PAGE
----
When you’re employed, your income tax and National Insurance Contributions (NICs) are deducted at source through the PAYE (Pay As You Earn) system so that you receive a salary net of tax and NICs each month. When you become self-employed you will move out of this system, and your tax and NICs are calculated annually, based on your Self Assessment Tax Return. However, rather than paying your tax/NICs just once a year after the Tax Return has been submitted, the government has a system to smooth this out, known as “Payments on Account”.
As a self-employed person, you will automatically be required to make Payments on Account for a tax year unless the tax you owed for the previous year was less than £1,000 or if more than 80% of your personal tax liability was deducted at source, for example through PAYE.
How does it work?
Let’s say you’ve just completed the first tax year of being self-employed and your Self Assessment Tax Return (SATR) calculates that you must pay £8,000 of tax/NICs. We’ll refer to this mixture of tax and National Insurance Contributions (NICs) as “tax”, for simplicity. The tax year runs until 5th April and this calculation covers the 2022/23 tax year. The actual payment of this tax is due by the SATR deadline of midnight on 31st January the following year. This means you must pay your 2022/23 tax liability by 31st January 2024.
At first, this looks like an advantage over the tax payments that were taken from your monthly salary under the PAYE system when you were employed. You don’t have to pay any tax for over nine months! However, this also means the government gets your tax a long time after you earned the income. To balance this out, the government will demand half of the following year’s tax at the same time as the previous year’s tax, with the other half due by 31st July.
The result of this is that, on 31st January 2024, you will pay all of the tax that you owe for 2022/2023 and half of what you owe for 2023/2024. This doesn’t look quite so appealing as you will have to pay some tax in advance.
How do you know how much tax you owe for a year that’s only halfway through?
HMRC assumes you’ll incur as much tax/NICs as you did the previous year and, if it turns out that this is insufficient, then you make a balancing payment the following January.
In our example, let’s say the assumption is correct and you owe another £8,000 for the 2023/24 tax year and the same again in 2024/2025.
Your payments will look like this:
- 31st January 2024: £12,000 = £8,000 tax for 2022/23 and half of the £8,000 tax due for 2023/24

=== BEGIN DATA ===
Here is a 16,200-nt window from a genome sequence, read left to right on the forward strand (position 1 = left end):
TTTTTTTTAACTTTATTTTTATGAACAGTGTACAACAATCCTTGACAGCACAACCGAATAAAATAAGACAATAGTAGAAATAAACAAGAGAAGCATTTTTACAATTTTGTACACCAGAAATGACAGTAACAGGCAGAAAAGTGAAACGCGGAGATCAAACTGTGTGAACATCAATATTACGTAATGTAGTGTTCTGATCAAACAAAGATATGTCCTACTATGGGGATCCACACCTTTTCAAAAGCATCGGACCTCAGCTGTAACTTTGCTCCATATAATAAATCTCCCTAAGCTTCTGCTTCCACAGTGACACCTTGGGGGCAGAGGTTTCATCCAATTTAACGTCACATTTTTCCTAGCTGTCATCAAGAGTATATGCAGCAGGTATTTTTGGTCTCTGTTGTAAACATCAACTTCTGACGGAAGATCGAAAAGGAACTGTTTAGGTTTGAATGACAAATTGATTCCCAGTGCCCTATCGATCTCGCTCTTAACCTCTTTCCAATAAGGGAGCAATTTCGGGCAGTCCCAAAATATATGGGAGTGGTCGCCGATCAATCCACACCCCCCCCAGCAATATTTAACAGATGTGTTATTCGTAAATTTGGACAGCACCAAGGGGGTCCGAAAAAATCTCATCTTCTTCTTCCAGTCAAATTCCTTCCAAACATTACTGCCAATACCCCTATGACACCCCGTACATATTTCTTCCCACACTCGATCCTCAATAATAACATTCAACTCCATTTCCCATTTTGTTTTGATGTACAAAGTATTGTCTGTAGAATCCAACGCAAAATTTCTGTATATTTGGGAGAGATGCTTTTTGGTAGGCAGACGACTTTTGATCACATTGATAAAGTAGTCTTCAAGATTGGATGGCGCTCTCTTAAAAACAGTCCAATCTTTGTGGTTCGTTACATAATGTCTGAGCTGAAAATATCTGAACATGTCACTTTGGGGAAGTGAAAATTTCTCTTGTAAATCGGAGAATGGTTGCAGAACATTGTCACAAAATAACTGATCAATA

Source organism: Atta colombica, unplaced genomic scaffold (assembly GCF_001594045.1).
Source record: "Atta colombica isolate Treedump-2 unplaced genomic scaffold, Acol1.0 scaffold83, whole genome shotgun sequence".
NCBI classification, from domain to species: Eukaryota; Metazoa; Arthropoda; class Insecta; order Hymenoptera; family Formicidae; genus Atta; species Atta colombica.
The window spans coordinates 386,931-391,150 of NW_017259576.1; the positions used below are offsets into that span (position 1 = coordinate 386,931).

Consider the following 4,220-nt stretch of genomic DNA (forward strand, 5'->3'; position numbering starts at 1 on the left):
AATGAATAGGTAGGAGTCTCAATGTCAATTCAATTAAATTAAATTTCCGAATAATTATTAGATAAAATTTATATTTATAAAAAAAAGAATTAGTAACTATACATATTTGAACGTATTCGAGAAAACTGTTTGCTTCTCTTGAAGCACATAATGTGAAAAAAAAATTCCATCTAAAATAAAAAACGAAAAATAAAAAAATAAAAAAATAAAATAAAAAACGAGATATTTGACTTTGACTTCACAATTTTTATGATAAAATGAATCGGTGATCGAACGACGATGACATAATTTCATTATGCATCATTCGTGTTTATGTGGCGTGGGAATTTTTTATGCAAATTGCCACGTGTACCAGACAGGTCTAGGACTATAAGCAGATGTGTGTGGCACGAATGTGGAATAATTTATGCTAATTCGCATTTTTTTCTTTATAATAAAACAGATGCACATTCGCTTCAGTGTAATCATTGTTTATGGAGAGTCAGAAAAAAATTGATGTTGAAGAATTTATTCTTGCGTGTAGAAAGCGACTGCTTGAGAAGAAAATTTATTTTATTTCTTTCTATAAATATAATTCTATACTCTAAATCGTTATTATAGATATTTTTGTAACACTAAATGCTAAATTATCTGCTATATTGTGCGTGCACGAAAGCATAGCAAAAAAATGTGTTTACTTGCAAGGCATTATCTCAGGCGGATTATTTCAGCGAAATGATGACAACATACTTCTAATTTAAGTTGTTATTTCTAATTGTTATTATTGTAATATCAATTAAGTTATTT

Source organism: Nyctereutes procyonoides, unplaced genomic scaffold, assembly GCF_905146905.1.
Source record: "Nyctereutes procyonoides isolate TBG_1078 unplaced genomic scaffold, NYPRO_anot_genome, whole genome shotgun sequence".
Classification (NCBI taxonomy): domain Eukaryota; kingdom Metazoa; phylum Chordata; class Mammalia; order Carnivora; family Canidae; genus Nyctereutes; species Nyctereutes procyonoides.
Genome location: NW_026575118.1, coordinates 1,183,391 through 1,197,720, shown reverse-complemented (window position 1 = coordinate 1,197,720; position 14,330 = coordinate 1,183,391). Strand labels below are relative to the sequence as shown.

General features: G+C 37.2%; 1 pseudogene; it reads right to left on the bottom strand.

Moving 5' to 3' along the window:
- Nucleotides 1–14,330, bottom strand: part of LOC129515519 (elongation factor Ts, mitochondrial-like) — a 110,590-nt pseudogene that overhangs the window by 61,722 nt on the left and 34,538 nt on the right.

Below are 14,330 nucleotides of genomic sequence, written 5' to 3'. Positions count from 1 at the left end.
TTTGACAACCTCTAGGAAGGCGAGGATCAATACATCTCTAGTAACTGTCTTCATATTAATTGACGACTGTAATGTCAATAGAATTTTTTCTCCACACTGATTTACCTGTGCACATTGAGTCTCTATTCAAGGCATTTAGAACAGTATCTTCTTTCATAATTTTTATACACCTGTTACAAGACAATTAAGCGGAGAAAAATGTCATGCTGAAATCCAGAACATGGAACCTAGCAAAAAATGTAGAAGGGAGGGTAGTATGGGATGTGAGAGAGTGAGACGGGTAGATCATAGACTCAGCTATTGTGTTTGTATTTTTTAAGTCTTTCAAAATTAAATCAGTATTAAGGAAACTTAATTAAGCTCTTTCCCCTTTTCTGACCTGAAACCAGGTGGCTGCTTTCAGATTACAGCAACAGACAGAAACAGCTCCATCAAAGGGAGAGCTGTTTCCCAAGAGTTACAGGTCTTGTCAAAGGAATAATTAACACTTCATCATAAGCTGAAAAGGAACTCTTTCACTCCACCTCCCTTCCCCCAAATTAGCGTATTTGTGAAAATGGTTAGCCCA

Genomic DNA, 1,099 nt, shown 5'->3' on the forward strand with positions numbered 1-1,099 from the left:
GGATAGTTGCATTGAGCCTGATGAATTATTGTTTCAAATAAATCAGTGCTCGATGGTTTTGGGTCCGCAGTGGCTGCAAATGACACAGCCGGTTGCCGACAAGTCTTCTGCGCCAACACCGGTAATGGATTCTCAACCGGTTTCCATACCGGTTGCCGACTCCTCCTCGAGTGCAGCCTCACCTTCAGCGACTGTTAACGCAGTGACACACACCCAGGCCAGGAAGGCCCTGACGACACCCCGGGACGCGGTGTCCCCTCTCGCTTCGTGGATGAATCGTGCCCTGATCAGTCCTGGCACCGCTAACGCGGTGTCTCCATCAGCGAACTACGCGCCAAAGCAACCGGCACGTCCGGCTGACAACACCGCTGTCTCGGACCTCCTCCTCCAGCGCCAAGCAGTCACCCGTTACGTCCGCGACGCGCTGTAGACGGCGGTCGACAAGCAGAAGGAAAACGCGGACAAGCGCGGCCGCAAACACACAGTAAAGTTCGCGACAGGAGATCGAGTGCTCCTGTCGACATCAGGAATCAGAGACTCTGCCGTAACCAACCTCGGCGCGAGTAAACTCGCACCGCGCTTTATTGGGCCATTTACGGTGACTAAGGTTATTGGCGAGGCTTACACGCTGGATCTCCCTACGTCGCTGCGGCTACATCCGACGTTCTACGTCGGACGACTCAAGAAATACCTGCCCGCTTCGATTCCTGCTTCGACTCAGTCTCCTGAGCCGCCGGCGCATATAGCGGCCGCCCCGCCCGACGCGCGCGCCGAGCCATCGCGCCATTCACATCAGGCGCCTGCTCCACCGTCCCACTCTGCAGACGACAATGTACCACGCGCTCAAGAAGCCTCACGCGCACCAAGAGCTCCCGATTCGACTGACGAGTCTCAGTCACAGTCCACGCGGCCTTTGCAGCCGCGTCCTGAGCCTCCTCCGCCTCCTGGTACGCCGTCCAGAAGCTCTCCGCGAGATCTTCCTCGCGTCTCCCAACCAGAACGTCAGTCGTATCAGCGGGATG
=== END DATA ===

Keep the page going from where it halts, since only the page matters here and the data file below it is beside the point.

- 31st July 2024: £4,000 = this is the other half that is due for 2023/24
- 31st January 2025: £4,000 = half that is due for 2024/25
- 31st July 2025: £4,000 = the other half that is due for 2024/25
As you can see, the payment due on 31st January 2024 is particularly high since you are paying the entire tax liability for 2022/23 at the same time as the first Payment on Account for 2023/24. It is therefore important to budget for this. After that, the tax is paid in two equal instalments each year.
However, your income – and therefore your income tax and NICs – is likely to change from year to year. This means that a Balancing Payment may be required on 31st January after your Tax Return has been filed. If your tax is higher than the previous year, you’ll have to pay extra to cover the balance of the liability.
- In our example, let’s say it turns out that your tax for 2023/2024 is actually £8,500. Then the 31st January 2025 payment will be £4,750 rather than £4,000. The amount of £4,750 is made up of the extra £500 due for 2023/24, together with a higher Payment on Account for 2024/25, since this Payment on Account is now based on the 2023/24 figure of £8,500.
Conversely, if your tax bill turns out to be lower than it was in the previous year, then you will have less to pay by 31st January following the end of the tax year.
If you know that your profits will be lower than in the previous year then you can make a claim to reduce your Payments on Account before they fall due. This can be a tricky calculation and, if you underpay, then HMRC will charge you interest from the original due dates of the Payments on Account. When doing your calculations, don’t forget that the Payment on Account system also covers Class 4 National Insurance Contributions and not just income tax.
If this sounds complicated and you’d like some help, then give us a call on 01491 578207. At Kench & Co Ltd we have over forty years’ experience of dealing with tax. We know that it’s daunting to deal with HMRC and that managing cash flow is at the heart of the challenges small business owners face every day. You want to know what you have to pay out and when. To make sure you can focus on making a success of your business, let us give you a hand with your tax obligations.
With lots of HMRC deadlines to remember, it’s easy to forget to make Payments on Account, or not to get to grips with when and why they are due. For more information on how we can help you, visit our website at www.kench.co.uk or give us a call to speak to one of our experienced team.